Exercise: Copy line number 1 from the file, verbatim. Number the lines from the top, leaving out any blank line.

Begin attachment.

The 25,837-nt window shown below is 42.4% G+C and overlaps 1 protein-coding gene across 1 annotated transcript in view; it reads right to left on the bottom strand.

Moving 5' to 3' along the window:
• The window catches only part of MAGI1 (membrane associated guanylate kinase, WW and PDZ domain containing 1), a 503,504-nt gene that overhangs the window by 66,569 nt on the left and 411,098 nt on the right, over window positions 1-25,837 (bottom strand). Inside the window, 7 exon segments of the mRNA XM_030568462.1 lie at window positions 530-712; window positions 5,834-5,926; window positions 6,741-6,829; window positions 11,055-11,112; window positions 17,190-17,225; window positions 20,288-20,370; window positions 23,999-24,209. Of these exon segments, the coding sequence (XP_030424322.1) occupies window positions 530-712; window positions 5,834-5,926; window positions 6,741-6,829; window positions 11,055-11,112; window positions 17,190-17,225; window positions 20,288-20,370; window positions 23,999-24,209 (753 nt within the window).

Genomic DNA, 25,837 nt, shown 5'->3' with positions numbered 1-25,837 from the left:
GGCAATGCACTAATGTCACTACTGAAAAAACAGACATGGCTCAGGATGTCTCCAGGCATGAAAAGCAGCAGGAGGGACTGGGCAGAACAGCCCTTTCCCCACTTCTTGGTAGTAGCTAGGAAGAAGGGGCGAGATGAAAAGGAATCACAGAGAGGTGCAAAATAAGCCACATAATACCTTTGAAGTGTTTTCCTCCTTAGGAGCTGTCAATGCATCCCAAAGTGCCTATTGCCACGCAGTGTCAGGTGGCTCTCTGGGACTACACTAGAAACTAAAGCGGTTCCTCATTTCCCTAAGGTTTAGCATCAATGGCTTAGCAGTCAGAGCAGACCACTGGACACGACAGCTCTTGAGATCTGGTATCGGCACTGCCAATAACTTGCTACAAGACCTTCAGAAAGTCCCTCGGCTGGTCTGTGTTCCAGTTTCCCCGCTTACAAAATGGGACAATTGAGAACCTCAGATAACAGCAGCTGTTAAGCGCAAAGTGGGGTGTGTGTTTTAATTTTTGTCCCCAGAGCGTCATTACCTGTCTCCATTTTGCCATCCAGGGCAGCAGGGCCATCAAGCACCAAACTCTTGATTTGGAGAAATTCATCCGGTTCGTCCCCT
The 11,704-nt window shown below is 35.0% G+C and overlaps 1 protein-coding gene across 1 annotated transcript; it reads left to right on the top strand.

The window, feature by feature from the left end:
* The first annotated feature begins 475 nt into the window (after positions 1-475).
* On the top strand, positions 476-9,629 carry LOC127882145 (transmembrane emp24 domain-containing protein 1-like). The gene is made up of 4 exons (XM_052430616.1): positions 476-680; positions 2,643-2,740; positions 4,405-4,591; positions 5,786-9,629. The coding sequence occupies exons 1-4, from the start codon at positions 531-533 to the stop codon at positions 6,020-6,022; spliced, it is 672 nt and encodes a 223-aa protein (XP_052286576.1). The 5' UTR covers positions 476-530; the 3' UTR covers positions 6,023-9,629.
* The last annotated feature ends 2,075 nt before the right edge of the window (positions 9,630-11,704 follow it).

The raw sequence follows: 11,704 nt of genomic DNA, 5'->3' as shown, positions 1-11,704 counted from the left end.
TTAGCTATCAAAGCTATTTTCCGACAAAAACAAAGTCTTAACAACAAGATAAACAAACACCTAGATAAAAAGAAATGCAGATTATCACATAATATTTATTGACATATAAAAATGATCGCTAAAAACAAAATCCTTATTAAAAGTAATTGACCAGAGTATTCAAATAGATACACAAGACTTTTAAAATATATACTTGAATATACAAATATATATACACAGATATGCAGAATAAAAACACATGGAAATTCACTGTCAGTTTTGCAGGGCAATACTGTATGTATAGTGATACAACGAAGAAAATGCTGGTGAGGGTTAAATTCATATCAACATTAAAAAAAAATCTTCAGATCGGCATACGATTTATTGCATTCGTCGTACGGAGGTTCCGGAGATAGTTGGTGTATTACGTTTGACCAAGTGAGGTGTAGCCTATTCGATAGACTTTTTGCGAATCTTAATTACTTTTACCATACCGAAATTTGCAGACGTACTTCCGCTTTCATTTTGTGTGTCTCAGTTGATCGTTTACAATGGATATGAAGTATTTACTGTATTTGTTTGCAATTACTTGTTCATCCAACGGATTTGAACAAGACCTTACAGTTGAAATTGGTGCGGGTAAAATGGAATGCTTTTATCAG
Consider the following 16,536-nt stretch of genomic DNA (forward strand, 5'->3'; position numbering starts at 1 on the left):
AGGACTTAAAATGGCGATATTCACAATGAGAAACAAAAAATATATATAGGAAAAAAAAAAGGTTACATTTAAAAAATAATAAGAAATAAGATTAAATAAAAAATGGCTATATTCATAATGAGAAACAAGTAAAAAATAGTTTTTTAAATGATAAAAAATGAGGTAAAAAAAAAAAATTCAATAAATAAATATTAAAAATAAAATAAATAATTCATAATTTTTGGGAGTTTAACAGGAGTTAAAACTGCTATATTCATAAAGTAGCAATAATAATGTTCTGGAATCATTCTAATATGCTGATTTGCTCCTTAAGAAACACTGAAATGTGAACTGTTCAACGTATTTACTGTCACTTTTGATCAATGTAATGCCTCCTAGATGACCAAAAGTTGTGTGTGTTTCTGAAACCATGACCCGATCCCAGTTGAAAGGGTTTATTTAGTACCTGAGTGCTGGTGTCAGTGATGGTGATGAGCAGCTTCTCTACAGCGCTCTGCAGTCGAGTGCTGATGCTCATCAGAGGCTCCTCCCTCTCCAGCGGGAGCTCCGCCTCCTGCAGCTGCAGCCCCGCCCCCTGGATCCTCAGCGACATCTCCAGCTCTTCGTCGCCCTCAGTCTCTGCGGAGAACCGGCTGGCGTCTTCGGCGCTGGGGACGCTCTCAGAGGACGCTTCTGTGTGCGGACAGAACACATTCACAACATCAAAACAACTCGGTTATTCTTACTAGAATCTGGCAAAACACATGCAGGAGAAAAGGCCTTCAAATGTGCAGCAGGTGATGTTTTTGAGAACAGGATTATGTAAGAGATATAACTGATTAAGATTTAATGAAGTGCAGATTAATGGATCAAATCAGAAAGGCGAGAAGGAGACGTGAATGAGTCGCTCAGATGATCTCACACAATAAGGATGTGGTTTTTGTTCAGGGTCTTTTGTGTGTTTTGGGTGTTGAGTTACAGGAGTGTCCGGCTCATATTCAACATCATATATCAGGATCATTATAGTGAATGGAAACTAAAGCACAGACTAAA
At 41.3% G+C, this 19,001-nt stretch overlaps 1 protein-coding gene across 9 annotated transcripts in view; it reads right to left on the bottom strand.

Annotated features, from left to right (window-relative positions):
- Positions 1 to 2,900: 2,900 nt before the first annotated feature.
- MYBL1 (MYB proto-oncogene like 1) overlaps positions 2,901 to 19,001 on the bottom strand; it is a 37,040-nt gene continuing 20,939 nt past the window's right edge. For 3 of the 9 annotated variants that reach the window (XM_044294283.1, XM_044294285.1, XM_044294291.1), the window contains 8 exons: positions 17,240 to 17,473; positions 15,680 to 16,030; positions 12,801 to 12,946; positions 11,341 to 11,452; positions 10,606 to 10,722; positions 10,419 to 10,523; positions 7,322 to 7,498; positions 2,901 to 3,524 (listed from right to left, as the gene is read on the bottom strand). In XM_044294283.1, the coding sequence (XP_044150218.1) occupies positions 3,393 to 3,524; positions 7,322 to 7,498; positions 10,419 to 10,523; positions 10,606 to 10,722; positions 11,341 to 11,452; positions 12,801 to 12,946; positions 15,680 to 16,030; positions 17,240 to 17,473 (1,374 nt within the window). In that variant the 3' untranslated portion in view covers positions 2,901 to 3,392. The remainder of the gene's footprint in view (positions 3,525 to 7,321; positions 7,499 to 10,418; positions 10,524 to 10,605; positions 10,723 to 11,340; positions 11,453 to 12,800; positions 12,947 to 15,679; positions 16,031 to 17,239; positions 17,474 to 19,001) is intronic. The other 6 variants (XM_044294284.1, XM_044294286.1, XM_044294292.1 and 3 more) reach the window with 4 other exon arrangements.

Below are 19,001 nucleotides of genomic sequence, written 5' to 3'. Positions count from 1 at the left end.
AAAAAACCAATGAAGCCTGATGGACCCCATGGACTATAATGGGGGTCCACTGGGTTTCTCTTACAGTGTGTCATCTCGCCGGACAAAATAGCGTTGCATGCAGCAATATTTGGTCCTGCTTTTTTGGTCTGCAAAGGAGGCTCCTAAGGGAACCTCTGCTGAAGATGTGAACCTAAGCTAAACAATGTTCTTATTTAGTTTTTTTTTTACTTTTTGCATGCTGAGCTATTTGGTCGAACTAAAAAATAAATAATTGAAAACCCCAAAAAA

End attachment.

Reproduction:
The 25,837-nt window shown below is 42.4% G+C and overlaps 1 protein-coding gene across 1 annotated transcript in view; it reads right to left on the bottom strand.